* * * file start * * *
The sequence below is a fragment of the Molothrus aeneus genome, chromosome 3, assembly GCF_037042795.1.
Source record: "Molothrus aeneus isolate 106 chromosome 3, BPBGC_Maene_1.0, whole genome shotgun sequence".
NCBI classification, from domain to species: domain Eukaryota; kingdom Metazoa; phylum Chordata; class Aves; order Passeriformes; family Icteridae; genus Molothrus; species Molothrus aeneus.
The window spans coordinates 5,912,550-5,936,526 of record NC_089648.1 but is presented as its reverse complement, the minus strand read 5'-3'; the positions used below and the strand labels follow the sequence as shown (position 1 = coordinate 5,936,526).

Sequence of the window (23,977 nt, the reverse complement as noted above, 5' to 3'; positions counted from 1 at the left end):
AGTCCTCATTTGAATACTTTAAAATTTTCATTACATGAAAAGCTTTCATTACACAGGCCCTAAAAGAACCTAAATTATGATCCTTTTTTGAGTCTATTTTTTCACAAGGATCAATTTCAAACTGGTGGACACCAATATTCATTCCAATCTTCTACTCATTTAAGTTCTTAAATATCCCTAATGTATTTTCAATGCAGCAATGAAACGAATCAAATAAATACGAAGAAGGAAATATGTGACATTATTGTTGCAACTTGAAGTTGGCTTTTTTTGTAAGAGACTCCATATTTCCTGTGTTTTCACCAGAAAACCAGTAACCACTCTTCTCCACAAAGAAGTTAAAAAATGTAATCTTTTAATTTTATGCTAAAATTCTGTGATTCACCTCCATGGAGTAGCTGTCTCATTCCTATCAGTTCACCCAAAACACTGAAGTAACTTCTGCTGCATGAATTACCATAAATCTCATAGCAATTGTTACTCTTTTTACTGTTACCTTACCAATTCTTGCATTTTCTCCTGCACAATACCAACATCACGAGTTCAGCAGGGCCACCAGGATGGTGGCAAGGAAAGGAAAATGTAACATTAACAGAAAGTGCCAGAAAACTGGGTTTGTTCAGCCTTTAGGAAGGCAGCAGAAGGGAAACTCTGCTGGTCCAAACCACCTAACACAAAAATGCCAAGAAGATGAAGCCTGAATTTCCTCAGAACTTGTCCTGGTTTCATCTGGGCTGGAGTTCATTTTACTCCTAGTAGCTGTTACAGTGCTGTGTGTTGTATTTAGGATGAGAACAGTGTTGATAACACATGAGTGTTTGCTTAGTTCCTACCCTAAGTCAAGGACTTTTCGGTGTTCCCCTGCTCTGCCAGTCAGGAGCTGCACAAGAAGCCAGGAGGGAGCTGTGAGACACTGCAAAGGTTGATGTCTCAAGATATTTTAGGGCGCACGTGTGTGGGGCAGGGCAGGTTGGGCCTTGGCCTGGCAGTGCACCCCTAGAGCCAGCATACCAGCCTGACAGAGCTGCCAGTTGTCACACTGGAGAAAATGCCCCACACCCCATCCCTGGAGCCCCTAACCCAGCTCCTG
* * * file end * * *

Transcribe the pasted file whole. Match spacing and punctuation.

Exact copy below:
The sequence below is a fragment of the Molothrus aeneus genome, chromosome 3, assembly GCF_037042795.1.
Source record: "Molothrus aeneus isolate 106 chromosome 3, BPBGC_Maene_1.0, whole genome shotgun sequence".
NCBI classification, from domain to species: domain Eukaryota; kingdom Metazoa; phylum Chordata; class Aves; order Passeriformes; family Icteridae; genus Molothrus; species Molothrus aeneus.
The window spans coordinates 5,912,550-5,936,526 of record NC_089648.1 but is presented as its reverse complement, the minus strand read 5'-3'; the positions used below and the strand labels follow the sequence as shown (position 1 = coordinate 5,936,526).

Sequence of the window (23,977 nt, the reverse complement as noted above, 5' to 3'; positions counted from 1 at the left end):
AGTCCTCATTTGAATACTTTAAAATTTTCATTACATGAAAAGCTTTCATTACACAGGCCCTAAAAGAACCTAAATTATGATCCTTTTTTGAGTCTATTTTTTCACAAGGATCAATTTCAAACTGGTGGACACCAATATTCATTCCAATCTTCTACTCATTTAAGTTCTTAAATATCCCTAATGTATTTTCAATGCAGCAATGAAACGAATCAAATAAATACGAAGAAGGAAATATGTGACATTATTGTTGCAACTTGAAGTTGGCTTTTTTTGTAAGAGACTCCATATTTCCTGTGTTTTCACCAGAAAACCAGTAACCACTCTTCTCCACAAAGAAGTTAAAAAATGTAATCTTTTAATTTTATGCTAAAATTCTGTGATTCACCTCCATGGAGTAGCTGTCTCATTCCTATCAGTTCACCCAAAACACTGAAGTAACTTCTGCTGCATGAATTACCATAAATCTCATAGCAATTGTTACTCTTTTTACTGTTACCTTACCAATTCTTGCATTTTCTCCTGCACAATACCAACATCACGAGTTCAGCAGGGCCACCAGGATGGTGGCAAGGAAAGGAAAATGTAACATTAACAGAAAGTGCCAGAAAACTGGGTTTGTTCAGCCTTTAGGAAGGCAGCAGAAGGGAAACTCTGCTGGTCCAAACCACCTAACACAAAAATGCCAAGAAGATGAAGCCTGAATTTCCTCAGAACTTGTCCTGGTTTCATCTGGGCTGGAGTTCATTTTACTCCTAGTAGCTGTTACAGTGCTGTGTGTTGTATTTAGGATGAGAACAGTGTTGATAACACATGAGTGTTTGCTTAGTTCCTACCCTAAGTCAAGGACTTTTCGGTGTTCCCCTGCTCTGCCAGTCAGGAGCTGCACAAGAAGCCAGGAGGGAGCTGTGAGACACTGCAAAGGTTGATGTCTCAAGATATTTTAGGGCGCACGTGTGTGGGGCAGGGCAGGTTGGGCCTTGGCCTGGCAGTGCACCCCTAGAGCCAGCATACCAGCCTGACAGAGCTGCCAGTTGTCACACTGGAGAAAATGCCCCACACCCCATCCCTGGAGCCCCTAACCCAGCTCCTG